PROCESSING WHOLE CRABS
Good crab meat is one of the best flavors I can imagine. It is sweet and salty, and reminiscent of clean sea water. It is truly special and can contribute a lot to a very elegant and interesting meal. It is a shame that most people have no idea what good crab even means. Crab deteriorates very quickly and is often served in a condition less than prime. Maybe I am particularly sensitive to the flavor, but substandard crab really kills my appetite. I rarely gamble on a crab dish outside of my home unless I am at a place that is renowned for good crab, or very near the ocean. I try to eat only local crab where possible. For Northern California, that means Dungeness crabs. Dungeness crabs are the subject of the below lesson. The techniques will also work with blue crabs, which is what I’d be eating if I lived in the gulf or the Northeast. If I lived in the Northwest, it would be king crab or snow crab.
The only way that I feel truly safe eating crab is when it is very fresh. For crabs, that means I buy it live and boil it myself. That ensures an almost 100% certainty of getting a perfect helping of crab meat. If you have to buy frozen crab, king crab is your safest bet. It can be pretty close to peak even after a few months in the freezer. Crabs require a little instruction and a lot of effort to work with. That effort will be rewarded with sweet crab meat, but first you have to procure some good crabs. That can be easier said than done.
Dungeness crab season begins in November most years and runs through the winter. Outside of the season, you can still buy live crabs, but I rarely see them anywhere outside of Asian grocery stores. These stores generally have large tanks that they keep stocked with crabs year-round. I will caution you though, the quality of these crabs stored in tanks can deteriorate. Summer crabs are not only very expensive, but also very lean. The yield will be much lower on summer crabs and the meat will be less creamy and less firm. I’ll buy them anyway when I start to get desperate for a good crab cake, but it can be hard on the wallet. Prices seem to peak in June at around $10.99/lb, which feels like a lot for low yield crabs that can be as cheap as $3.99 in the winter. In season, Dungeness crabs are much easier to come by. Many grocery chains will take orders for them either live or boiled, especially around Christmas time. Seafood stores or ocean-side Marinas are always your best bet. I usually ask for 2 big crabs. Make sure each crab has both claws as those are the meatiest part.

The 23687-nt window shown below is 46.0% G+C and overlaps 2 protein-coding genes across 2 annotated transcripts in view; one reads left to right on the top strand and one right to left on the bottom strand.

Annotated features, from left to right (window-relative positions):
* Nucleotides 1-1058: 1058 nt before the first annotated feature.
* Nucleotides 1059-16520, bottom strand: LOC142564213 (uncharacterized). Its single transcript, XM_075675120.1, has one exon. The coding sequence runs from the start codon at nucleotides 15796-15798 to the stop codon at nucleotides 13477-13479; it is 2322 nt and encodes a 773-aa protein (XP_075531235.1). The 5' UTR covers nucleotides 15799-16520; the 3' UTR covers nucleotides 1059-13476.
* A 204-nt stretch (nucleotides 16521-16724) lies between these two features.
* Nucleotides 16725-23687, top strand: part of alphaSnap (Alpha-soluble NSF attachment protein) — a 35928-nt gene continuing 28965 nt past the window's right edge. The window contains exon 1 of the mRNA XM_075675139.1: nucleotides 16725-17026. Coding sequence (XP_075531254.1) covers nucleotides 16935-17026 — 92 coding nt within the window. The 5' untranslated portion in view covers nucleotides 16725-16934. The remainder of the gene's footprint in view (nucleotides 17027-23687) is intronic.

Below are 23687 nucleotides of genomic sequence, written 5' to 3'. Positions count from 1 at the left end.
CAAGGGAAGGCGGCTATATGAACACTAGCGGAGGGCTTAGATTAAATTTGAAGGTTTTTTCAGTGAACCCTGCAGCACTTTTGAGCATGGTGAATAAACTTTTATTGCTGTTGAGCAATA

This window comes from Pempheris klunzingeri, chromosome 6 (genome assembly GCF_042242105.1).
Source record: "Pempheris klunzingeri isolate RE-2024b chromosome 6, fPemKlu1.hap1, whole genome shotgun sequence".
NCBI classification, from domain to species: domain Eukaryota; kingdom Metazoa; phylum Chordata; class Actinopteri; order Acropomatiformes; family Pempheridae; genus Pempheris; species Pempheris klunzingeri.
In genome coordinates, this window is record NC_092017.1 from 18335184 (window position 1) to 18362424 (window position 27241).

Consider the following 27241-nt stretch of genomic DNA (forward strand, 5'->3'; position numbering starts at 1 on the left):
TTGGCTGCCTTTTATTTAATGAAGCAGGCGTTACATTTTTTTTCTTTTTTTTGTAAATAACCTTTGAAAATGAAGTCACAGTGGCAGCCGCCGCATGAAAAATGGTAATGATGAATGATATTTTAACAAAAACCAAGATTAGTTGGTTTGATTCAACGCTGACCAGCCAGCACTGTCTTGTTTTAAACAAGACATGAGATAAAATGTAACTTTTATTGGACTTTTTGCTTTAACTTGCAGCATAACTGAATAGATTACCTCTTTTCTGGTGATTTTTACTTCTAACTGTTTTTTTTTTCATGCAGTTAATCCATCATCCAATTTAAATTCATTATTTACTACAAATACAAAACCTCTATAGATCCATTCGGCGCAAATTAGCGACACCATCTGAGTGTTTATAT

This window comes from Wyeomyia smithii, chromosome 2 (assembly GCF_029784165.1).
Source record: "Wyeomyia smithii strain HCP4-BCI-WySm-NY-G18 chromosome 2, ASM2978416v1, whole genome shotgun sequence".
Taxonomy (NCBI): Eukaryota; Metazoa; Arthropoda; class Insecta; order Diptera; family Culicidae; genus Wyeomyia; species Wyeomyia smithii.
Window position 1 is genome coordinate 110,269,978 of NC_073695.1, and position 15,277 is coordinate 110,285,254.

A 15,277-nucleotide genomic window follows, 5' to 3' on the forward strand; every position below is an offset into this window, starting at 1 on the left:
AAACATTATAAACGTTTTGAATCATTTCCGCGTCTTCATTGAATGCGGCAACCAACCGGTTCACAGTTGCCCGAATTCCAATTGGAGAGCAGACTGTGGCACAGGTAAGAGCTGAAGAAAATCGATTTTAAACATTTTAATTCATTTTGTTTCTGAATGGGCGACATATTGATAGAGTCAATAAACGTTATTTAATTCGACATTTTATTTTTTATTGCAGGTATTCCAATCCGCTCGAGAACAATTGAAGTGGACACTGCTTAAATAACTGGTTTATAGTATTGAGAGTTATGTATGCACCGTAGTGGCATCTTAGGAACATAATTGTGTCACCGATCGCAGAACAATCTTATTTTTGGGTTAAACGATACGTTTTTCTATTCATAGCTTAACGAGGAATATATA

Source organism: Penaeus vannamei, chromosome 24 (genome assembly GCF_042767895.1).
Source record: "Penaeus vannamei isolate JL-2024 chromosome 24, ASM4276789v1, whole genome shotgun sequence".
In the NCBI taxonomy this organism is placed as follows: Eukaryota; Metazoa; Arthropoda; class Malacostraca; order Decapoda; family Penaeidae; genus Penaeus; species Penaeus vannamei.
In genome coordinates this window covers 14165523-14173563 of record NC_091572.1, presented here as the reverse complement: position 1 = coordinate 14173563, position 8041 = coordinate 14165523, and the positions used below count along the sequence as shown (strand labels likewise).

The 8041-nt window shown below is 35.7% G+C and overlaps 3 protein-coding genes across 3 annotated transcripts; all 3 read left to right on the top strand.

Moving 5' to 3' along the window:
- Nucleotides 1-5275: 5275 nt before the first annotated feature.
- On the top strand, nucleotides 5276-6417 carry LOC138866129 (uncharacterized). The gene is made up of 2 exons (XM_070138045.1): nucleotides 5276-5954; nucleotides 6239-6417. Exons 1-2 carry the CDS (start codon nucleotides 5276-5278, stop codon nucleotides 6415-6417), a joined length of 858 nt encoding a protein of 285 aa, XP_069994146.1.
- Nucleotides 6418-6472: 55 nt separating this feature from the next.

Blue crab season in the Northeast runs April to December most years. Along the gulf coast, they are often available year-round. Other crab species are generally sold boiled and frozen, so these are also available all year.
Boiling crabs is pretty straight forward. First, fill a large stock pot about 1/2 full of water and add 1/4 cup of coarse salt. If you plan to eat the crab meat by itself, you can substitute a spicier crab boil instead of salt. There are plenty of pre-packaged mixes out there. I like Zatarains. Otherwise, you can add things like black pepper, cayenne, and garlic powder. Make sure the water is low enough that the crabs can fit in the water without overflowing the pot, but high enough that they will be fully covered. You can give them a test dunk in cold water before you start if you are uncertain about the water level. I usually feel comfortable eyeballing it. With the crabs set aside, bring the water to a rapid boil. The heat should be as high as possible and the water should be really raging. The crabs are cold and they will drop the water temperature when they hit the water. Having the most water possible and an extremely rapid boil will ensure consistent cooking and a quick and humane death for the crabs. Drop the crabs in, making sure they fully submerge.